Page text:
The Portable, Digital, Visual Theremin

The theremin is, for some reason, what people think of first when they think of electronic musical instruments. Maybe that’s because it was arguably the first purely electronic musical instrument, or because there’s no mechanical analog to something that makes sound simply by waving your hand over it. This project takes that idea and cranks it up to eleven. It’s a portable synthesizer that’s controlled by IR reflectors. Just wave your hand in front of it, and that’s what pitch is going to sound.

The audio hardware for this synth is, like so many winners in the Musical Instrument Challenge in this year’s Hackaday Prize, based on the Teensy and its incredible Audio library. The code consists of two oscillators and a pink noise generator. Pressing down button one activates the oscillators, and the frequency is determined by the IR sensor. Button two cycles through various waveforms, while the third and fourth buttons shift the octaves up and down. The output is I2S, and from there everything is out to an amplifier and speaker.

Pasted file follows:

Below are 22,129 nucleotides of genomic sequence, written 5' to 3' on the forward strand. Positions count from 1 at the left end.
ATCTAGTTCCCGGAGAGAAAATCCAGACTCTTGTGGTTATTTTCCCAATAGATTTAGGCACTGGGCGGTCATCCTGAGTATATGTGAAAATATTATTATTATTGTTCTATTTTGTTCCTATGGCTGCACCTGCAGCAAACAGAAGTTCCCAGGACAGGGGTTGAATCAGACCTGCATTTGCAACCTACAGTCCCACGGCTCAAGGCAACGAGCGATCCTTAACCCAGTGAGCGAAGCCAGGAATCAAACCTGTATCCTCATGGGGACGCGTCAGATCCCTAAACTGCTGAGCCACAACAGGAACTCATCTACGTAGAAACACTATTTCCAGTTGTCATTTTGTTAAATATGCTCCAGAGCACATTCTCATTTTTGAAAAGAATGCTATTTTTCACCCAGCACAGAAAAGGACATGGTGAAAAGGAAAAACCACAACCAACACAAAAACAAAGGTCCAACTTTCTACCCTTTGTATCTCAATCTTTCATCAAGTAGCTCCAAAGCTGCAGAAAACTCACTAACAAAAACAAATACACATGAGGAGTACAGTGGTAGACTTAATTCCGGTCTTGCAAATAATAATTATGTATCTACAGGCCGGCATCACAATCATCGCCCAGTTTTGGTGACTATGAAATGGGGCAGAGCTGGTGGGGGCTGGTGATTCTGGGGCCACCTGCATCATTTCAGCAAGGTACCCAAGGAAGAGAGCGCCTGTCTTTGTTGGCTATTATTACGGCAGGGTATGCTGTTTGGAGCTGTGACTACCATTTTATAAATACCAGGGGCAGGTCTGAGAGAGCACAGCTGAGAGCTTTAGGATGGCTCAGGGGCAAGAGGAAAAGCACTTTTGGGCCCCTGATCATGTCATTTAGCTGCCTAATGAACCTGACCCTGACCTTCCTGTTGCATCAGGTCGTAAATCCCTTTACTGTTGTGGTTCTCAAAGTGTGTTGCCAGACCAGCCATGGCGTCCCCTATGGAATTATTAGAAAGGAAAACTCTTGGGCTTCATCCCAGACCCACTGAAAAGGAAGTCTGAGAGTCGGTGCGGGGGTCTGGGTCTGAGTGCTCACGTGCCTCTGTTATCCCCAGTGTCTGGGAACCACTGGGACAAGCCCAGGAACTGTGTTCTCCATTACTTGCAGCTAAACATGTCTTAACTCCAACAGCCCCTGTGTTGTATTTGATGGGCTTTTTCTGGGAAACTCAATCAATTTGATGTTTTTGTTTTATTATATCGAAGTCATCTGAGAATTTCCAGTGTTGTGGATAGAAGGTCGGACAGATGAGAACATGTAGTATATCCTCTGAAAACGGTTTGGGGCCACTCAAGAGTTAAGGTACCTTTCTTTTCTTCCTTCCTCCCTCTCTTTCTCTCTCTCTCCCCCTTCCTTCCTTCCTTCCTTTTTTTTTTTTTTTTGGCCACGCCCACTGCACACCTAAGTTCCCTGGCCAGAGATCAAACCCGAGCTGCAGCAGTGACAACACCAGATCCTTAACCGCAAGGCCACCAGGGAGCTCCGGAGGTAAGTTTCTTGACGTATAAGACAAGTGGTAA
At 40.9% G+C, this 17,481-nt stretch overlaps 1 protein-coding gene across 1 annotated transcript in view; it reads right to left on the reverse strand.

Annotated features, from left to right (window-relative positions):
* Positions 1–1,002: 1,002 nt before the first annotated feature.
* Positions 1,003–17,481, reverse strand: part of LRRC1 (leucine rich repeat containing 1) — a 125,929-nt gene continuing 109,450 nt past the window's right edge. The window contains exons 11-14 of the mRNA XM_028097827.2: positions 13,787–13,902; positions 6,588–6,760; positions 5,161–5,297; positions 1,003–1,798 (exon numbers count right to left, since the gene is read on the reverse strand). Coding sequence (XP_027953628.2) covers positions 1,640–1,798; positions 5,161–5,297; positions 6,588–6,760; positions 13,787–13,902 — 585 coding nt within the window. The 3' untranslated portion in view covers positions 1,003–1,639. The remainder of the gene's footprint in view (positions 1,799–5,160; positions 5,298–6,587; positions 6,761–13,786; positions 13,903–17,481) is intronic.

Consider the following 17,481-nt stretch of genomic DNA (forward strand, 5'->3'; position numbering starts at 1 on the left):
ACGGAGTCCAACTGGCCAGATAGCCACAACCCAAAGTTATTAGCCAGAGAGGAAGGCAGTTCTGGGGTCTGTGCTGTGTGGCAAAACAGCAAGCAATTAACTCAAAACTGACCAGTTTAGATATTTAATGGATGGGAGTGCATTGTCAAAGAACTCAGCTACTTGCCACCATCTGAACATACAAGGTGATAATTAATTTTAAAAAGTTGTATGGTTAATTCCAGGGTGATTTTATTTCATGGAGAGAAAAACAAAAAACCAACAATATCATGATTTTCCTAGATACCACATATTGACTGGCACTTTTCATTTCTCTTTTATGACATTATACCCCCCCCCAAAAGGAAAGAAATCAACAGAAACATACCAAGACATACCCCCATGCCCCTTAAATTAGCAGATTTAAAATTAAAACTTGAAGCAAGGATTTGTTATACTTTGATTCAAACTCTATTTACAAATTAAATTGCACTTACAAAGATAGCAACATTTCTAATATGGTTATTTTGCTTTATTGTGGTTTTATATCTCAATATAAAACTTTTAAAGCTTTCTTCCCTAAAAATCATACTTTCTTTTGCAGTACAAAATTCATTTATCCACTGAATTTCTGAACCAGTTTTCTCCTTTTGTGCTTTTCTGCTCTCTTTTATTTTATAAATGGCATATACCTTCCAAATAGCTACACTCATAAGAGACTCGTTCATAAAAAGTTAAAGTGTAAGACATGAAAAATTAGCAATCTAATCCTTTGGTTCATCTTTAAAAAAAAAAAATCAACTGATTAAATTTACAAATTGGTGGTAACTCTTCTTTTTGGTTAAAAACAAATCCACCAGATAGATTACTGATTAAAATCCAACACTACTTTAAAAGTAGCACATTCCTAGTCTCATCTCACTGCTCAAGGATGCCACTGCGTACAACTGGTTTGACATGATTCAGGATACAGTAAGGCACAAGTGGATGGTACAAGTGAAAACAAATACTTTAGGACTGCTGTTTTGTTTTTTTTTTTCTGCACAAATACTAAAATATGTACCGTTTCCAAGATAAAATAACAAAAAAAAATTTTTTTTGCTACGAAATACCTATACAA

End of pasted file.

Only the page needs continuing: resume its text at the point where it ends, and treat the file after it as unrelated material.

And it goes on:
Of course, it’s really not a musical instrument unless it looks cool, and that’s where this project is really great. It’s a fully 3D printed enclosure that actually looks good. There’s an 8×8 LED array to display the current waveform, and this is something that could actually be a product instead of a project. It’s a great synth, and we’re happy to have it in the running for the Hackaday Prize.

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